by Hannah Chow, M.D.
Our pediatrician explains how warm-weather sniffles differ from winter colds -- and shares her tips for keeping your family safe
Q. Are there different types of viruses in warm weather?
For the most part, viruses are the same year-round. But there is one kind that's more common in the summer: the enterovirus, also called the stomach flu.
This virus, which lasts a week or two, causes digestive issues and respiratory symptoms.
Because enteroviruses are spread the same way as colds -- through direct contact with another person or an infected surface -- remind your kids to wash their hands often and avoid sharing drinking glasses, eating utensils or water bottles.
Q. How should I treat a summer cold virus?
Don't ask your pediatrician for antibiotics, since they're not useful for viruses. Instead, treat a fever with a pain reliever, like Tylenol. Cough medicine and decongestants can provide relief from cold symptoms. Check the packaging for age restrictions. And if your child is suffering from stomach issues caused by the enterovirus -- and is 6 or older -- you can give her an antacid.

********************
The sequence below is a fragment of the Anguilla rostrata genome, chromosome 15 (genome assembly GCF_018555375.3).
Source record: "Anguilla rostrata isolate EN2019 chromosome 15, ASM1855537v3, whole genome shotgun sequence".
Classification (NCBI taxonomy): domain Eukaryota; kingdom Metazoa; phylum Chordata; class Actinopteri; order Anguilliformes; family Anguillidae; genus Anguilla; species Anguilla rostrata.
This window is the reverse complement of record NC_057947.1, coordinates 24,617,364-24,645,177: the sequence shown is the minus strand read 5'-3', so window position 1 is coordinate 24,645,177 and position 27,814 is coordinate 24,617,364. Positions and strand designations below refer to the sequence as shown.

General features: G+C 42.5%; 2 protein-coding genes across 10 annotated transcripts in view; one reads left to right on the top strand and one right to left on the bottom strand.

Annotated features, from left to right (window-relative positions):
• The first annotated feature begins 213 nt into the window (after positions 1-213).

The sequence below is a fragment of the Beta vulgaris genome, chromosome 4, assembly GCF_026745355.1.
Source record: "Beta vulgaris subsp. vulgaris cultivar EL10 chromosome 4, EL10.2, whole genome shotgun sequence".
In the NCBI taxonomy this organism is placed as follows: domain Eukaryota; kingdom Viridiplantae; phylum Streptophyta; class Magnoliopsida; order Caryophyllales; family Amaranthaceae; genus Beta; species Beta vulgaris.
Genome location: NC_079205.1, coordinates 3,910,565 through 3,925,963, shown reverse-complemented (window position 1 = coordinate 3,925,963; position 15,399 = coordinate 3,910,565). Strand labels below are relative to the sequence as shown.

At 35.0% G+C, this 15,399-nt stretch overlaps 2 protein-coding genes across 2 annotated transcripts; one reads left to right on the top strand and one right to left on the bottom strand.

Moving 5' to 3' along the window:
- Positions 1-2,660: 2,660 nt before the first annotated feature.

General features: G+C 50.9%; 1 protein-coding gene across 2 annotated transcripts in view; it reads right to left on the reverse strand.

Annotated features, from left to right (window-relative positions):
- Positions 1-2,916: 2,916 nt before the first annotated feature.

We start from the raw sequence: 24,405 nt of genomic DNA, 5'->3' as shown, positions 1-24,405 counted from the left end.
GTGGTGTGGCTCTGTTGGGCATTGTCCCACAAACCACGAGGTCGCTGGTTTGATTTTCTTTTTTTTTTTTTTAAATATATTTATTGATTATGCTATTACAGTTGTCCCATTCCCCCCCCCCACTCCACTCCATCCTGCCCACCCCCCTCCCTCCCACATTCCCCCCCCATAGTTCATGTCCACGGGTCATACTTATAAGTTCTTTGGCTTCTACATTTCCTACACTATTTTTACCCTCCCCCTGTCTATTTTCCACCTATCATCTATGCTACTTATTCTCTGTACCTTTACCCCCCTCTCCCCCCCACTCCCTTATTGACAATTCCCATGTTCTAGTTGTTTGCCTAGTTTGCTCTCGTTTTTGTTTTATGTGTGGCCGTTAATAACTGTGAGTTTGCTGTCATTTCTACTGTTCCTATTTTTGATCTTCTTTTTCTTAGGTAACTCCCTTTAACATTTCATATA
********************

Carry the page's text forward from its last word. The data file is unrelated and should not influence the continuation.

Of course, make sure your child gets plenty of rest. You should also ensure she's drinking regularly, since the hot weather ups the risk for dehydration. Cooling baths, light clothing and air-conditioning can also help your little one stay comfortable while she recovers.
Hannah Chow, M.D., is a pediatrician and an assistant professor of pediatrics at the Stritch School of Medicine at Loyola University Chicago.